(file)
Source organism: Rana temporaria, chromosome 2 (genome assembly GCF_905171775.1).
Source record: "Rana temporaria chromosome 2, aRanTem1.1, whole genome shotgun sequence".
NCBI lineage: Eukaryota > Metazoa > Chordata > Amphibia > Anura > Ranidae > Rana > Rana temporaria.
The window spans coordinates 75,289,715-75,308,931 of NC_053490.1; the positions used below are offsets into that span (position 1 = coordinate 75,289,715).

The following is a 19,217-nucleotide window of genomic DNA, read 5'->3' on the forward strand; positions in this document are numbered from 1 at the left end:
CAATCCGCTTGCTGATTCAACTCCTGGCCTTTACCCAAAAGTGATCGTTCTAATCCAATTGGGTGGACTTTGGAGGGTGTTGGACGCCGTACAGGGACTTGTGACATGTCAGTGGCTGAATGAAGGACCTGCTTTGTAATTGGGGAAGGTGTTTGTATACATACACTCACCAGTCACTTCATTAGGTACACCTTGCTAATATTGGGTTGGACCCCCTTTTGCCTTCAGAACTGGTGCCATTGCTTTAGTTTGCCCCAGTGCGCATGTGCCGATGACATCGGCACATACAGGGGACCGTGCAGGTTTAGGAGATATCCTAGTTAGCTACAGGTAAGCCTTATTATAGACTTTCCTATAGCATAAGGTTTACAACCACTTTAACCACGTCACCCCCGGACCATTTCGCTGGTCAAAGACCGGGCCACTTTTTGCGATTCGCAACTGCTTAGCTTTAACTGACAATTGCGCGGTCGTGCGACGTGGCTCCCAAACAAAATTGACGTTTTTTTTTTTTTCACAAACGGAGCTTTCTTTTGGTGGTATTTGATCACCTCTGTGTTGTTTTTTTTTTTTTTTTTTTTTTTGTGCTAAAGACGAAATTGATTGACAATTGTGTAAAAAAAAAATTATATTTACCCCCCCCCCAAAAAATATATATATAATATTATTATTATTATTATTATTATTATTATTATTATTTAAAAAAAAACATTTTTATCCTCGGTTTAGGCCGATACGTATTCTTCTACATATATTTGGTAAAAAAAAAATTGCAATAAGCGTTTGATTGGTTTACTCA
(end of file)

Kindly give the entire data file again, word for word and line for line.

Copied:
Source organism: Rana temporaria, chromosome 2 (genome assembly GCF_905171775.1).
Source record: "Rana temporaria chromosome 2, aRanTem1.1, whole genome shotgun sequence".
NCBI lineage: Eukaryota > Metazoa > Chordata > Amphibia > Anura > Ranidae > Rana > Rana temporaria.
The window spans coordinates 75,289,715-75,308,931 of NC_053490.1; the positions used below are offsets into that span (position 1 = coordinate 75,289,715).

The following is a 19,217-nucleotide window of genomic DNA, read 5'->3' on the forward strand; positions in this document are numbered from 1 at the left end:
CAATCCGCTTGCTGATTCAACTCCTGGCCTTTACCCAAAAGTGATCGTTCTAATCCAATTGGGTGGACTTTGGAGGGTGTTGGACGCCGTACAGGGACTTGTGACATGTCAGTGGCTGAATGAAGGACCTGCTTTGTAATTGGGGAAGGTGTTTGTATACATACACTCACCAGTCACTTCATTAGGTACACCTTGCTAATATTGGGTTGGACCCCCTTTTGCCTTCAGAACTGGTGCCATTGCTTTAGTTTGCCCCAGTGCGCATGTGCCGATGACATCGGCACATACAGGGGACCGTGCAGGTTTAGGAGATATCCTAGTTAGCTACAGGTAAGCCTTATTATAGACTTTCCTATAGCATAAGGTTTACAACCACTTTAACCACGTCACCCCCGGACCATTTCGCTGGTCAAAGACCGGGCCACTTTTTGCGATTCGCAACTGCTTAGCTTTAACTGACAATTGCGCGGTCGTGCGACGTGGCTCCCAAACAAAATTGACGTTTTTTTTTTTTTCACAAACGGAGCTTTCTTTTGGTGGTATTTGATCACCTCTGTGTTGTTTTTTTTTTTTTTTTTTTTTTTGTGCTAAAGACGAAATTGATTGACAATTGTGTAAAAAAAAAATTATATTTACCCCCCCCCCAAAAAATATATATATAATATTATTATTATTATTATTATTATTATTATTATTATTTAAAAAAAAACATTTTTATCCTCGGTTTAGGCCGATACGTATTCTTCTACATATATTTGGTAAAAAAAAAATTGCAATAAGCGTTTGATTGGTTTACTCA